Reference Images

Reference Images

Reference Images

The Basics

Reference images are 3-5 frames that exemplify your style in terms of:

  • Skin tones
  • Contrast
  • Density (e.g. brightness)
  • Saturation

Our color technicians reference your reference images as they scan and color-check your film, so that each frame is individually matched to your aesthetic.


Erich McVey | Fujicolor PRO400H | Contax645 | Corvallis, OR | @dom_n_que @aandbcreative @bethlevelartistry @sarahseven

How to Choose Reference Images

When choosing your reference images, pick images where your subject fills the majority of the frame. Skin tones are always scanned as priority (unless otherwise requested) so skin tones should be front and center.

Next, think of images that exemplify different shooting environments—direct sun, open shade, overcast, sunset. What are your most common shooting environments? Do you shoot in lots of greenery? Indoors? The beach? Be sure to pick images that showcase your shooting environments.


Erich McVey | Fujicolor PRO400H | Contax645 | _@casita_rio __ @kennedygivens _ _@benjaminholtrop __ @thehybridco _ _@nataliaissa __ @savvy_barker_ _@sheridanklarer __ @heathernan _ _@juliepaisleyphotography __ @mariacoronaphotography_


Order-Specific References

The difference between standard reference images and order-specific references is this:

Standard Reference Images are kept on file and used for every order you send in, unless otherwise specified.

Order-Specific Reference Images are used for one order only. They are designed to be used when an order needs highly specific attention. That could be an aesthetic change from your "normal." Or it could be when a key element in the shoot has a specific color or brightness that needs to be matched. For these images, collages with multiple images can be difficult. Stick with an image where your subject fills most of the frame.

When you upload your order-specific reference online at the time of ordering, just be sure to indicate if it's an exact color match for us to follow or if it's just to give us a general sense of the environment.

Skin tones

The shot above by Perry Vaile is a great example of an order-specific reference image. It shows the scenery and weather of the day while also illustrating the skin tones, density and contrast we should be aiming for while scanning. (And it lets us know the groom's suit is blue.)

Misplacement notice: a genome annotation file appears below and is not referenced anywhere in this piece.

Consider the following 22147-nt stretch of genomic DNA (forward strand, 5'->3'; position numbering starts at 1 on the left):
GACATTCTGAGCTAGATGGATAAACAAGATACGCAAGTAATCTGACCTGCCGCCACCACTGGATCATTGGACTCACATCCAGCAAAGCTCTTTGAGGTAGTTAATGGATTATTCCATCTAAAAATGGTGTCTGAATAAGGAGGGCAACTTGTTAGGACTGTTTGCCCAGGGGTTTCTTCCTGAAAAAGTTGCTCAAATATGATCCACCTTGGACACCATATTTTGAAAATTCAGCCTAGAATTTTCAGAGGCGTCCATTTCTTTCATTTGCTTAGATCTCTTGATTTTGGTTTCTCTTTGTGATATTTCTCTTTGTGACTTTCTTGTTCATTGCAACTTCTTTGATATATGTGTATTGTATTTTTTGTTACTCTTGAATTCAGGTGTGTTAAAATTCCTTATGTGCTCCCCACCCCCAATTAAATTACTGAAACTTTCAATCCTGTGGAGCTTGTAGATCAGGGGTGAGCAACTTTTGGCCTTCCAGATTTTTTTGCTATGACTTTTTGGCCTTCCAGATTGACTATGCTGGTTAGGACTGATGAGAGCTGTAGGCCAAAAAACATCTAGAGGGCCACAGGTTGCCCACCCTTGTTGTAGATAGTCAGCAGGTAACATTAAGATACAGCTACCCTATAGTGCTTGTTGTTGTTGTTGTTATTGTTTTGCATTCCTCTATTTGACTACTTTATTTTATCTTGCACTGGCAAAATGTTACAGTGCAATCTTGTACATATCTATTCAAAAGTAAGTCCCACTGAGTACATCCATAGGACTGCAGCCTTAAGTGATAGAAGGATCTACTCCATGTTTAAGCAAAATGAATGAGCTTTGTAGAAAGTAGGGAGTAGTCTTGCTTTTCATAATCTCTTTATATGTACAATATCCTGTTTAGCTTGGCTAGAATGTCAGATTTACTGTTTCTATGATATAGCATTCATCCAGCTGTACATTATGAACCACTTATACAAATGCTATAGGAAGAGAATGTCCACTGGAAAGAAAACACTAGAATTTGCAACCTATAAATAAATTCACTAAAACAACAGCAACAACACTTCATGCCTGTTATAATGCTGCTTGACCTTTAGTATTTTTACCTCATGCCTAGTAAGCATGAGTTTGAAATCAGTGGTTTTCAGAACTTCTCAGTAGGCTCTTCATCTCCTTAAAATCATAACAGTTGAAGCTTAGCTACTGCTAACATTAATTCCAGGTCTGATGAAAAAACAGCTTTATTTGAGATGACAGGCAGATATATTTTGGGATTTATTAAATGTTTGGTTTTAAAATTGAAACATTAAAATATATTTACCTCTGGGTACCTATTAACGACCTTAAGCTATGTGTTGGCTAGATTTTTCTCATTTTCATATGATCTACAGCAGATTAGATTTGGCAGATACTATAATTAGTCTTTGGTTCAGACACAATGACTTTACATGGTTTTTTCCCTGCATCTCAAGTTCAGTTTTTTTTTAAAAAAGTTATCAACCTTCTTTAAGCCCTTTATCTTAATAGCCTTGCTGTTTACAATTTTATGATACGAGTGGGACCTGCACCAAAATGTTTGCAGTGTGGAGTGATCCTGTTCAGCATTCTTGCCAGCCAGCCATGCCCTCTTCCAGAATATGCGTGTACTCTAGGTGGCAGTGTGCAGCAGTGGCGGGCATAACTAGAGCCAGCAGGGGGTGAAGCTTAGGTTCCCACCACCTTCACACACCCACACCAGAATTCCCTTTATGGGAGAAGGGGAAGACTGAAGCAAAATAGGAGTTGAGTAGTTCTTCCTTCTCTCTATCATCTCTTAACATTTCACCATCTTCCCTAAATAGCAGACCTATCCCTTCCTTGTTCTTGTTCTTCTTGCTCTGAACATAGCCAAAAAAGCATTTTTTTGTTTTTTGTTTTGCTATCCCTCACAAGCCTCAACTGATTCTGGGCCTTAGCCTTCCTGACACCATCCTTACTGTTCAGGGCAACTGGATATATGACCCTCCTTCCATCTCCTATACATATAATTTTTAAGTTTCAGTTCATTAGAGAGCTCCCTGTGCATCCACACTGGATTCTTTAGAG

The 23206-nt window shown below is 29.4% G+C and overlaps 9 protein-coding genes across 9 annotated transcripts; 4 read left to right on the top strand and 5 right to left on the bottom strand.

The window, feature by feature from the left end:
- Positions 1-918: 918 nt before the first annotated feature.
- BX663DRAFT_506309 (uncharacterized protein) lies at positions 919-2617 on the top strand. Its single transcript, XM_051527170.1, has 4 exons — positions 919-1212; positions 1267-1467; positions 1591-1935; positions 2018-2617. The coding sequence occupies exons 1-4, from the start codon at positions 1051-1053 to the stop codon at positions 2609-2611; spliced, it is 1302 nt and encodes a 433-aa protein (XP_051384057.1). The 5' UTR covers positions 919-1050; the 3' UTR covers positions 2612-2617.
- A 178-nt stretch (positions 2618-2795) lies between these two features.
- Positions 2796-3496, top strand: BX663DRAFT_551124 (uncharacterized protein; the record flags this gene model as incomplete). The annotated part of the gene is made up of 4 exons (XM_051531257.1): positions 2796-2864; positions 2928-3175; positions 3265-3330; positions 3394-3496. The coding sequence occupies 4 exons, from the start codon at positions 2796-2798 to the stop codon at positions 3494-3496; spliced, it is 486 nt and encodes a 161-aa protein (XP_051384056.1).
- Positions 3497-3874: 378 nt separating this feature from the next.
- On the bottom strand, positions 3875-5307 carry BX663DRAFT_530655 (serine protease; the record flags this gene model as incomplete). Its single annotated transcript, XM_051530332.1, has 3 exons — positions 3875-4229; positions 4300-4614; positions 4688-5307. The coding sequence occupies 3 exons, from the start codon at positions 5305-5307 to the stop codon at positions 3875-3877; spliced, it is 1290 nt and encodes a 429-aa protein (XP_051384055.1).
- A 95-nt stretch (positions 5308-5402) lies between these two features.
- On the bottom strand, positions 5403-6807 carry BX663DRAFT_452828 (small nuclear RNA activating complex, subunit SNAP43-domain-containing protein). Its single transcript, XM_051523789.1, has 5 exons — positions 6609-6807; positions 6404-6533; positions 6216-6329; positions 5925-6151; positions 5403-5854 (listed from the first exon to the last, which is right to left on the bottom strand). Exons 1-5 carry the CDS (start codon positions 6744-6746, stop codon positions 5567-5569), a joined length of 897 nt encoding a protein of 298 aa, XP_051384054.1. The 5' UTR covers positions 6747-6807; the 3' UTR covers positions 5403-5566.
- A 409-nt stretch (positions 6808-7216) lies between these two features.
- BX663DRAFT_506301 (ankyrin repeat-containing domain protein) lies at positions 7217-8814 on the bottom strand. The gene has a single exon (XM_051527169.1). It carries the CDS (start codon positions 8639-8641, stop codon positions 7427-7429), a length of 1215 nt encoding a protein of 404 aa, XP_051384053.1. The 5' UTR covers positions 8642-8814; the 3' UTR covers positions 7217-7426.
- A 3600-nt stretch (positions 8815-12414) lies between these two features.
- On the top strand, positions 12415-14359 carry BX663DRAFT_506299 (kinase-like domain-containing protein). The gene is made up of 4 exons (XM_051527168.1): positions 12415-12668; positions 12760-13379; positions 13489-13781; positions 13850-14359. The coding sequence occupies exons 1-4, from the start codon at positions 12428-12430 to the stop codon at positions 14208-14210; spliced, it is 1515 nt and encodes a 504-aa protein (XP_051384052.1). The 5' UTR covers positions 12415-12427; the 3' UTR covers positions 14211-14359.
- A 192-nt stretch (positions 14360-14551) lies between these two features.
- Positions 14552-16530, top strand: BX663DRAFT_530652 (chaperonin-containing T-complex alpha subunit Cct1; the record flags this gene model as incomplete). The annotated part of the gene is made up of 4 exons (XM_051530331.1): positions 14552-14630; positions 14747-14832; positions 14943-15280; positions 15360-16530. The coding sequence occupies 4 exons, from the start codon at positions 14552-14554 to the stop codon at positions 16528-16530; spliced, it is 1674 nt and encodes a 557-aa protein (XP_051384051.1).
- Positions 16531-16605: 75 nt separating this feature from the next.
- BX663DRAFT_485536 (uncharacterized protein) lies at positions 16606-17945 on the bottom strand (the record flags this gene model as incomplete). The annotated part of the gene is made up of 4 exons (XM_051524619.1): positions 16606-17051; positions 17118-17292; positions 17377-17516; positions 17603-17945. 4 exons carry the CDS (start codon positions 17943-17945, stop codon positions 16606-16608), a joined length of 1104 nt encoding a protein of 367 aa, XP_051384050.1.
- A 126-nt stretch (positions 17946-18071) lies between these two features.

Flatlays


As another example, if you are shooting flatlays with invitation suites and florals or the bridesmaids' dresses are a very particular tone, please send in a few example images that show these colors so we can match it best. For these types of references, an image taken with your phone will work, as long as it accurately captures the color and brightness you'd like us to produce.

The (above) flatlay by Lauren Fair clearly shows the color of the invitation suites, the florals and the background as well as the density and contrast the photographer is after. This will help our color technician be more accurate.

Landscapes


Finally, if your order includes landscape shots, please provide examples that illustrate the density you are after. Let us know where you want the detail in your image - the amount of contrast you are after, along with overall tones of your environment.

This landscape photo by Corey Wolfenbarger beautifully illustrates the coloring and density of the scene, showing our color technicians where he wants the most detail within the image.

Staying Current

Your reference images should change as your style changes. As a photographer, your vision shifts over time. Communicate with us and update your reference images as your aesthetic shifts, so your scans can adapt along with you.


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